After the meandering narrative wilderness of the post-Endgame MCU, Loki season two feels like someone pushed the reset button. While the story is perfectly in line with season one, picking up right where the previous season ended, and it does technically continue the “multiverse saga”, Loki season two feels like a creative breath of fresh air. It’s fun, funny, confident, and blazingly fast-paced, rocketing through about 180 minutes of storytelling with little respite. (This review is of the first four episodes made available.) Loki remains one of the best things Marvel has done in the post-Endgame era, thanks in no small part to Tom Hiddleston.


He clearly has not yet grown tired of playing Loki, and here he has maybe the most interesting version of Loki to play yet. After his catastrophic failure at the end of season one, Loki is still trying to fix things. The timeline is melting down and the TVA is chaos, but Loki is still trying to find a way to salvage the situation. This is the most mature iteration of Loki yet, and there is poignancy in the fact that this redemption arc is playing out away from Thor and his family. In one beautifully acted moment, Loki seems aware of how he’s changed and maybe a little wistful that no one is around to witness it except Mobius, a guy who has never been fooled or impressed by him.

Owen Wilson returns as Mobius, and he and Hiddleston are even better this time around, with their buddy cop routine down pat. Mobius is struggling with his own crisis of whether or not to go find out who he was before the TVA kidnapped and remade him, but like Loki, he is also driven to stave off utter destruction by any means necessary. Generally, Loki season two is an action-packed sci-fi adventure full of humor and timey-wimey nonsense, but there are moments of reflection where characters confront the consequences of their choices that allows the story to breathe and expand beyond a formulaic plot of “get this to fix that”. The actual plot of Loki is your typical fetch quest, they need the person/thingamajig to do X and make Y happen.


But while Loki and Mobius are running around trying to avert disaster, the story of Loki hones the themes introduced in season one. Order vs. chaos, pre-destiny vs. free will, actions and consequences, and, finally, Loki wrestling with the responsibility of having the power he does, of being an actual god at the potential end of the universe with maybe the ability to do something about it…but would that violate universal free will? Through four episodes, Loki doesn’t answer these questions, because maybe they don’t have answers. Loki certainly couldn’t solve the problem in season one, and season two, thus far, isn’t creating a convenient out for him. As defined by this series, Loki is a “loser”, a villain destined to fail over and over, and one of the neatest narrative tricks of Loki is how even as he is genuinely changing and growing, Loki cannot break this cycle.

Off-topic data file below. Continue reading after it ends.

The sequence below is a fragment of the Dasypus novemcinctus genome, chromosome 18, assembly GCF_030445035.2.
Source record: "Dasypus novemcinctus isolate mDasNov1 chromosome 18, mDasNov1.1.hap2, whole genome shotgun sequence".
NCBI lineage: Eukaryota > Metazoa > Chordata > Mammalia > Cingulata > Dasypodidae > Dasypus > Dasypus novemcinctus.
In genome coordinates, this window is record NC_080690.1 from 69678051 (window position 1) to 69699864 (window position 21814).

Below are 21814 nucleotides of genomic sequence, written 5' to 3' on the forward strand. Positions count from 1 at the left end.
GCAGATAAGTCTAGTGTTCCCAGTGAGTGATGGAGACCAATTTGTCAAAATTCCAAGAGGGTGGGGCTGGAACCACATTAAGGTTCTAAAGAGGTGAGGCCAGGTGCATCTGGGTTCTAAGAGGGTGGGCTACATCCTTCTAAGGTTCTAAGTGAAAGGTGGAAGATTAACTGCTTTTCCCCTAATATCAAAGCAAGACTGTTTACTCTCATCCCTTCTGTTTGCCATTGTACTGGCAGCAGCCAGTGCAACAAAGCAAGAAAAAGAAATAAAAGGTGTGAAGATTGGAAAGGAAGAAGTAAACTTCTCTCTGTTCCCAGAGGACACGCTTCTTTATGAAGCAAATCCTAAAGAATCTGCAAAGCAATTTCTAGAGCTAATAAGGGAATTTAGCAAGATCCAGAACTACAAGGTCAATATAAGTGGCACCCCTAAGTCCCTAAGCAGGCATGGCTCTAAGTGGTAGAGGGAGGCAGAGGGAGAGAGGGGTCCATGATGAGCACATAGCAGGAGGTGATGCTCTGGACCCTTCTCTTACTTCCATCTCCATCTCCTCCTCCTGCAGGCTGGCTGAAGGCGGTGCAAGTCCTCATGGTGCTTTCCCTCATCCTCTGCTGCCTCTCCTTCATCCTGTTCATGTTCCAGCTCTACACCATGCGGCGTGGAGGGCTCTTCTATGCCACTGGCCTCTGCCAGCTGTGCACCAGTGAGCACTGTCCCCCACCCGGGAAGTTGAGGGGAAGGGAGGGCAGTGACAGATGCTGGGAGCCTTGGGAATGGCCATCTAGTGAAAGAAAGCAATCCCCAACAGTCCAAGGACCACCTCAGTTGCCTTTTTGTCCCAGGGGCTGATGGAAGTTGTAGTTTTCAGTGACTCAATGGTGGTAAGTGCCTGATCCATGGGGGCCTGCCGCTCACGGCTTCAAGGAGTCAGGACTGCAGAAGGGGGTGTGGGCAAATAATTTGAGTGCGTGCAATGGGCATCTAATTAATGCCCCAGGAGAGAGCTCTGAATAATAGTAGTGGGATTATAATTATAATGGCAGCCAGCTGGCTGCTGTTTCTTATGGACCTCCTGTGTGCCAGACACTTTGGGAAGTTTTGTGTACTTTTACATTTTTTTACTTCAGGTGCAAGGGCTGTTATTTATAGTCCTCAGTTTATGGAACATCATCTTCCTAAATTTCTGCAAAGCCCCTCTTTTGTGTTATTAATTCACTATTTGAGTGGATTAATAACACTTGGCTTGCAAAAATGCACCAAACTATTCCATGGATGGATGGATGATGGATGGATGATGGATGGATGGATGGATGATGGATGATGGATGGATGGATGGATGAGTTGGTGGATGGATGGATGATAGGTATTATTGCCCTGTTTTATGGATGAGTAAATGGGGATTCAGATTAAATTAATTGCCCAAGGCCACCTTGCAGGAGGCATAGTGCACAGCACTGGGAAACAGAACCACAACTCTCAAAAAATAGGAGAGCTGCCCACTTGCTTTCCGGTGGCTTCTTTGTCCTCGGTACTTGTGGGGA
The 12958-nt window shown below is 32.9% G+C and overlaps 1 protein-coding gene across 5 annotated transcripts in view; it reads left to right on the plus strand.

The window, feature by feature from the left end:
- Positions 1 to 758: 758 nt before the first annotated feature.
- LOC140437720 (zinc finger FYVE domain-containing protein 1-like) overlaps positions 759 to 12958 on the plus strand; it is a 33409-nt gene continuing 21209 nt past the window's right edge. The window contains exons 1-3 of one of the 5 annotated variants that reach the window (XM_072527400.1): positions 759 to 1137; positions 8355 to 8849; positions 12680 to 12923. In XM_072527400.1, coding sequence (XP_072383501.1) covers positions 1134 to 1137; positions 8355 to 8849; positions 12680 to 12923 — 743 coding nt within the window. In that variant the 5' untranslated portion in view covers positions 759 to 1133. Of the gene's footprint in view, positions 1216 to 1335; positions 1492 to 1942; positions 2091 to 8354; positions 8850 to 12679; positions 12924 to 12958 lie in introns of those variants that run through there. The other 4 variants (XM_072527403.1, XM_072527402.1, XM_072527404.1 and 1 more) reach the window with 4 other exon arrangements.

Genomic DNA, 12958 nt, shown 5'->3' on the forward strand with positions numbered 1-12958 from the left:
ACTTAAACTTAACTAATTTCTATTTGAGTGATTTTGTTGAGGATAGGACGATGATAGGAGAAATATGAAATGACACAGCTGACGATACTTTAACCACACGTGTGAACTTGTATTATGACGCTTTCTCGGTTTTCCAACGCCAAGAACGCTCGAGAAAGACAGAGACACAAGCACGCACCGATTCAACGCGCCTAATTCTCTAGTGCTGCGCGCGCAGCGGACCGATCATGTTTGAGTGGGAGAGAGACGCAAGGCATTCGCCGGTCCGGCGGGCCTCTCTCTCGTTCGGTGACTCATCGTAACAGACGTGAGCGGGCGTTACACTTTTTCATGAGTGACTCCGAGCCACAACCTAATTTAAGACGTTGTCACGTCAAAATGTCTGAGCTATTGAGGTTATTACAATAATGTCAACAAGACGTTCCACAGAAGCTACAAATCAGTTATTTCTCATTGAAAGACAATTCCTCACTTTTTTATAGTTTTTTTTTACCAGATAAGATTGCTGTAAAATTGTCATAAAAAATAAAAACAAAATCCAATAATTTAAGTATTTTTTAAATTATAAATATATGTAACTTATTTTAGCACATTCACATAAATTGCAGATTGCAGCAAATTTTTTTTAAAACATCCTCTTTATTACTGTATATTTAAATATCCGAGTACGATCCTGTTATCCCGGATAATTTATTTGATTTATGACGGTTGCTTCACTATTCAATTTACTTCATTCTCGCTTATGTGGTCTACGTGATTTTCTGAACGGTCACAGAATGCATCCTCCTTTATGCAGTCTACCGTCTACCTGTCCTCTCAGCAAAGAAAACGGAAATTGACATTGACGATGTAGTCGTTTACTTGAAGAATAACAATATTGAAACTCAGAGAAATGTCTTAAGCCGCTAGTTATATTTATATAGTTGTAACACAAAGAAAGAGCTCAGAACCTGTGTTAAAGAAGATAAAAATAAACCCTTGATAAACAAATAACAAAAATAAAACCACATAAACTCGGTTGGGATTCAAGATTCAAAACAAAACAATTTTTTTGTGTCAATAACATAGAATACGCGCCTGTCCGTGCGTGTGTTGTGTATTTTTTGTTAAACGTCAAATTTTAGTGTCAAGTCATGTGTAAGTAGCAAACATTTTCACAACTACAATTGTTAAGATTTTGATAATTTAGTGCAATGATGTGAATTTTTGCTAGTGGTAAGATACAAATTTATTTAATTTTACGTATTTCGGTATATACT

Where Loki season two primarily stumbles is with the introduction of Victor Timely, a nineteenth-century, Tesla-esque inventor and variant of Kang the Conqueror/He Who Remains. Jonathan Majors once again plays Kang/Victor, and leaving aside all his off-screen unpleasantness, he makes a choice in his performance that is borderline disastrous. In a series where every performance feels perfectly calibrated and effortless, Majors is ACTING, you are aware every moment of how hard he’s working to make sure you notice he’s working. He’s so mannered it borders on stiff, and except for a few cleverly designed ticking-clock sequences, he tends to bring the pace down. 


The second, lesser stumble is Sophia DiMartino, who returns as Sylvie, Lady Loki. Maybe there will be a huge turnaround in the final two episodes, but for the first two-thirds of the season, she just doesn’t have a lot to do. After blowing everything up at the end of season one, Sylvie tries to settle down into a normal life in 1982 Oklahoma (this is the most aggressive McDonald’s product placement since Mac & Me). She is pissed when Loki arrives to interrupt that and doesn’t really get to play anything else. In the first season, she was an intriguing contrast to Loki, a version of Loki that grew up secure in herself, self-loving where Loki is self-loathing. Here, she comes off less his equal but opposite contrast, and more like a petulant child mad she’s expected to clean up her mess. There has not been as much character development devoted to Sylvie, and it shows.

But the rest of the cast is incredible. Wunmi Mosaku and Eugene Cordero are fantastic in expanded roles, and Blindspotting’s Rafael Casal is a great addition as hunter X05, a self-serving schemer who will do anything to save his own skin. And Ke Huy Quan is stellar as Ouroboros, or “OB”, the Mr. Fix-it of the TVA. He has to spit a lot of exposition, but he does it so charmingly you hardly notice everything he’s saying is just stage directions. Where Majors makes a lot of questionable decisions, Quan makes all the right ones, providing a perfect, comedic contrast to the barely controlled panic projected by Hiddleston and Wilson. 


Overall, Loki comes back stronger and even more confident in its sophomore season. It’s fast-paced and action-packed but makes room for meaningful character moments and big ideas, and yet is incredibly funny. Jonathan Majors’ performance is miscalculated—he’s trying too hard when everyone around him is making it look so easy—but doesn’t derail the whole season. The focus remains on Loki, and somehow Tom Hiddleston keeps finding new shades within a character we think we know. Maybe Loki is always destined to lose, but it’s a lot of fun watching him try to flip his own script.

This review was published during the SAG-AFTRA strike of 2023. The work being reviewed would not exist without the labor of actors. Loki season two premieres October 5, 2023, on Disney+, with new episodes streaming every Thursday.